[I]Public debate means that citizens have to accept insulting and sometimes even offensive speech to ensure adequate “breathing room” for the First Amendment rights. We rejected the inhumanity standard as a “dignity standard”. [Hustler Magazine, Inc. v. Falwell]It is inherently subjective and inconsistent with our longstanding refusal to accept it. [punish speech]Because the speech may cause adverse emotions in the audience.

The fact that speech is deeply offensive to others does not make it permissible to restrict it. Consistently, the Supreme Court has ruled that speech cannot be curtailed because others find it offensive. This is why authorities can not outlaw burning American flags, penalize the wearing of jackets with “Fuck The Draft”, punish cartoons of pastors losing their virginity to their mothers in outhouses, or disperse civil-rights marchers because they fear “muttering” and “grumbling” white observers might resort to violence.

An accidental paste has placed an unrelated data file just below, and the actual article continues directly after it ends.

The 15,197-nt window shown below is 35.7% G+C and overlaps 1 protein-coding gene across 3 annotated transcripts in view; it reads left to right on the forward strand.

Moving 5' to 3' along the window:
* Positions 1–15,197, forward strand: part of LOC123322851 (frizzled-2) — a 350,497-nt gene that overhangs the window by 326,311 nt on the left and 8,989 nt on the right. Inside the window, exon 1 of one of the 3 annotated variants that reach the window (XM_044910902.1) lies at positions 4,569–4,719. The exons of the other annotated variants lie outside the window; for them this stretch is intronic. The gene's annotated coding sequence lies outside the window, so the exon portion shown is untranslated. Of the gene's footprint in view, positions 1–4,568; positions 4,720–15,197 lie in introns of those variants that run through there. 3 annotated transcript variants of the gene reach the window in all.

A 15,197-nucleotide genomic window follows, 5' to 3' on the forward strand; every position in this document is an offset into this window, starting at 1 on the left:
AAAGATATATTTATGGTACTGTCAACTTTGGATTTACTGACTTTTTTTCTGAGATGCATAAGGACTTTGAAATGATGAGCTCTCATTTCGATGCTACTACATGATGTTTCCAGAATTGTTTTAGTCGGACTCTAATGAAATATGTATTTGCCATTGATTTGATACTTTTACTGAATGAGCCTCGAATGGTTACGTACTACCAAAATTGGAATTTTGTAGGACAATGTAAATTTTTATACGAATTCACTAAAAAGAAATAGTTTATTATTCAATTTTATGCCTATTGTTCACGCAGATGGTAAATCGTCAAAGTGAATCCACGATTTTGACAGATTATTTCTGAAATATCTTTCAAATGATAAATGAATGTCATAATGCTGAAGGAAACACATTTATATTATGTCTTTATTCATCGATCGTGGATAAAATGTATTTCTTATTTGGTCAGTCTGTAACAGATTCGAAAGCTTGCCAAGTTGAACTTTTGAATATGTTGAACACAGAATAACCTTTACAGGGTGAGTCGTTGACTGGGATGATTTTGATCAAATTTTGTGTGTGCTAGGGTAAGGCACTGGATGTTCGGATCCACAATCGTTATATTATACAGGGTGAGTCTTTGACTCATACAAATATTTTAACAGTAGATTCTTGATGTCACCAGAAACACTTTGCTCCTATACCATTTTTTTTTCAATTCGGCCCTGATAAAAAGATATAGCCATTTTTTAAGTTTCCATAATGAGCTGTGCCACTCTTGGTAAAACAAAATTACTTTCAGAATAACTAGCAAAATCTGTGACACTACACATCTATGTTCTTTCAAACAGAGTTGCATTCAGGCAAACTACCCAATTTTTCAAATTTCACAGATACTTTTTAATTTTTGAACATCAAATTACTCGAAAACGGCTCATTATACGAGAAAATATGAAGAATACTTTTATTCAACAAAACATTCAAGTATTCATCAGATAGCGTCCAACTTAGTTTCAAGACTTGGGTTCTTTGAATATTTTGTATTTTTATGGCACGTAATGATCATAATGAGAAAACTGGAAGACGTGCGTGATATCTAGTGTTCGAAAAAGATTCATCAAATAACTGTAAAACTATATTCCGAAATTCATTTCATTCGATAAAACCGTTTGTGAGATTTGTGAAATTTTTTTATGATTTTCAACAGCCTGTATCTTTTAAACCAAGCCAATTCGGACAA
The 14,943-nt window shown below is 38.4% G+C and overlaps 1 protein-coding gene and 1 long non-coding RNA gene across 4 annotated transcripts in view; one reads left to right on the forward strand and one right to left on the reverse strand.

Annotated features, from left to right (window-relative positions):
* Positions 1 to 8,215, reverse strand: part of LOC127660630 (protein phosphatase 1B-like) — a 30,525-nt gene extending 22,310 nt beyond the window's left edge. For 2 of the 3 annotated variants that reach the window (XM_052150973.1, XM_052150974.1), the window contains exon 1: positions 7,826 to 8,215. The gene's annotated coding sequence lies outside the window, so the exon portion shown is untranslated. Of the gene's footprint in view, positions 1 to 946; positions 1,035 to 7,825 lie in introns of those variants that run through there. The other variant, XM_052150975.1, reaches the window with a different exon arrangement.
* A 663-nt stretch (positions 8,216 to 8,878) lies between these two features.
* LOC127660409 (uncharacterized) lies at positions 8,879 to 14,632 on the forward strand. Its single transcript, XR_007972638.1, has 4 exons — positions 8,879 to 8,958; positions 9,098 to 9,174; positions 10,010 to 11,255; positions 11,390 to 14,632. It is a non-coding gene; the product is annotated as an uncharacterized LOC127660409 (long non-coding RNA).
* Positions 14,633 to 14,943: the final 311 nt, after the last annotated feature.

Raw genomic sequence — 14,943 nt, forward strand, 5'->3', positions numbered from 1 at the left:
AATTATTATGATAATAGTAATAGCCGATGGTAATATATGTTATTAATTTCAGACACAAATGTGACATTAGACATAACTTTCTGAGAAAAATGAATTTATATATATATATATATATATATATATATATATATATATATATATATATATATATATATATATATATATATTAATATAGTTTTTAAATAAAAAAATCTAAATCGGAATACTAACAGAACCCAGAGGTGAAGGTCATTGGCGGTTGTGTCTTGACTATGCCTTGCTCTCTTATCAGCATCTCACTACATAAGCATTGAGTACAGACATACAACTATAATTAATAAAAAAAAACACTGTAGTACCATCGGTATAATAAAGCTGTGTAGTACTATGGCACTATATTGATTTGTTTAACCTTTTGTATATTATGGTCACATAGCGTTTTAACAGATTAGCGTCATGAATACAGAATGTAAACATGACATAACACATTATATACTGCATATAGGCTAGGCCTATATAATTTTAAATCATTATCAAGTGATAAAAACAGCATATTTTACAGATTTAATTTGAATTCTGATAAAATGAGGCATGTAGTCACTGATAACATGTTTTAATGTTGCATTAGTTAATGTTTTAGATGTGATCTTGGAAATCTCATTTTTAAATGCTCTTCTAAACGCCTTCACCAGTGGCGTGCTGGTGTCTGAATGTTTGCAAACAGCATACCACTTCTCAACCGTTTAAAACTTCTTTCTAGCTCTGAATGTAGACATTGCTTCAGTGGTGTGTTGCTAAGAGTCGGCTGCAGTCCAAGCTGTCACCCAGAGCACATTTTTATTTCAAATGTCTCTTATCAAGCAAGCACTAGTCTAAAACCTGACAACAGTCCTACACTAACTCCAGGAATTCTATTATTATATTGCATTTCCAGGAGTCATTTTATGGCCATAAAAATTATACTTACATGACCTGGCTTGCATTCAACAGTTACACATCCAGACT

This principle is especially strong for colleges and universities that are open to debate and discussion. For example, take a student paper’s front-page use of vulgar headlines (“Motherfucker Accused”) and “political cartoon” depicting policemen abusing the Statue of Liberty or the Goddess of Justice. These words and images—published at the height of the Vietnam War—were no doubt deeply offensive to many at a time of deep polarization and unrest. Also, “offensive” and “sophomoric” skits that depicted derogatory stereotypes and student groups were viewed by the public as offensive and “shocking.” Yet, “the mere dissemination of ideas—no matter how offensive to good taste—on a state university campus may not be shut off in the name alone of ‘conventions of decency. ‘”

The China Stickers are Criticism of China’s Government. Unprotected Harassment

Title VII imposes important obligations on Emerson to address and correct hostile learning environments. However, these obligations are not reflected in this case.